Summer is upon us, and unfortunately, that means we'll start seeing blue-green algae in Central New York lakes and waterways. That algae can be fatal to pets.

Blue-green algae in the form of "algal blooms" led to the temporary closure of a number of waterfronts last summer, because the blooms can be harmful to humans. Symptoms in humans can include:

  • Nausea, vomiting, diarrhea
  • Skin or throat irritation
  • Allergic reactions or breathing difficulties

Symptoms can resemble a regular gastrointestinal upset.

In pets - especially dogs - the algal blooms can be deadly.

According to the Department of Environmental Conservation, algal blooms can be harmful to pets, especially dogs - which are more likely to spend time in the water. The algae can stick to their fur and be ingested when the animal grooms itself. If exposed, rinse your pet or livestock with clean water.

Symptoms - which can occur 30 minutes to a few hours after exposure include:

  • Vomiting, diarrhea, loss of appetite
  • Excessive salivation or drooling
  • Stumbling, seizures, convulsions, paralysis
  • Disorientation, inactivity, excessive tiredness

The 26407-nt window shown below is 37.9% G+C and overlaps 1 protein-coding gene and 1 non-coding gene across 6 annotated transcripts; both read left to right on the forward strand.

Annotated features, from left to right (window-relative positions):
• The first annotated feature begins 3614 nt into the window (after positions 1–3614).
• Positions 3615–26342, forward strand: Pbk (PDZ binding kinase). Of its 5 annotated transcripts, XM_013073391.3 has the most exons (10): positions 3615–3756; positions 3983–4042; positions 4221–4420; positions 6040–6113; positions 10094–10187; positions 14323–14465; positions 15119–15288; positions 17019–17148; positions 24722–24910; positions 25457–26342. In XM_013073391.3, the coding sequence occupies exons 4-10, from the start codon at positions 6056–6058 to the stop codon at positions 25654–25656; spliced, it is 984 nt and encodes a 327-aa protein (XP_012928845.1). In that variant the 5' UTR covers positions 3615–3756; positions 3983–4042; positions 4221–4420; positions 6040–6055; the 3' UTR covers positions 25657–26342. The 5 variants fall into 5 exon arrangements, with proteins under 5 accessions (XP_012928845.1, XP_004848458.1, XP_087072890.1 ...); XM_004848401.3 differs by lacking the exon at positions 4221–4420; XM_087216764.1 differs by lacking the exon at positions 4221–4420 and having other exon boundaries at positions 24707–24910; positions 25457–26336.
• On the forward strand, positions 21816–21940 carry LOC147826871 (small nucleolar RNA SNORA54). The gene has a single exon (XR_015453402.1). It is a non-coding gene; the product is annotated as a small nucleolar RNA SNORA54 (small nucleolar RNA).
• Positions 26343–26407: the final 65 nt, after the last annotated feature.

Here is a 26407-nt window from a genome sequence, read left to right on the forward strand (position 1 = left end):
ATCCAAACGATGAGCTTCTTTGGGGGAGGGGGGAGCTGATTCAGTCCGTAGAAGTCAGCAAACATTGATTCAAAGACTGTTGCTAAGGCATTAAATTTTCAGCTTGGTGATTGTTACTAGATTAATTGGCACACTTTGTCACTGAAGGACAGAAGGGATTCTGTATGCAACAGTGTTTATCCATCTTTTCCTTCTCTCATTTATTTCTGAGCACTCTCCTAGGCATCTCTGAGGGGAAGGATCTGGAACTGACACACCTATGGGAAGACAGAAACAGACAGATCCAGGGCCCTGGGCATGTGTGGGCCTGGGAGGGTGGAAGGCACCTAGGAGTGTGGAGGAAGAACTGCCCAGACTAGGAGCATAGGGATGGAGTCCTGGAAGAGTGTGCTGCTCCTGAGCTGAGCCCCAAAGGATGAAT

• Fast heart rate, and difficulty breathing

Seek veterinarian medical assistance if your animal shows any signs of distress. The algae can release a fast-acting nerve or liver toxin that can be dangerous for pets.

Experts recommend that you take the following steps to keep your dog safe:

  • keep your dog on a leash by shorelines, if possible
  • don't let your dog wade, drink the water, or eat/walk in beach debris
  • if your dog goes in affected water, rinse them immediately with fresh water and dry them thoroughly
  • look closely for any signs or symptoms of exposure
  • notify the Health Department if you see a suspected hamful algal bloom (HAB)

The DEC keeps a list of affected lakes and waterways - so be sure to check that if you're headed out - especially with your dog.

Remember, just because a waterway ISN'T on that list, doesn't mean there isn't harmful algae present. Keep an eye out for floating "scum" or discolored water.

You can more information about pets and harmful algal blooms from a brochure available at local parks, or you can download it here.

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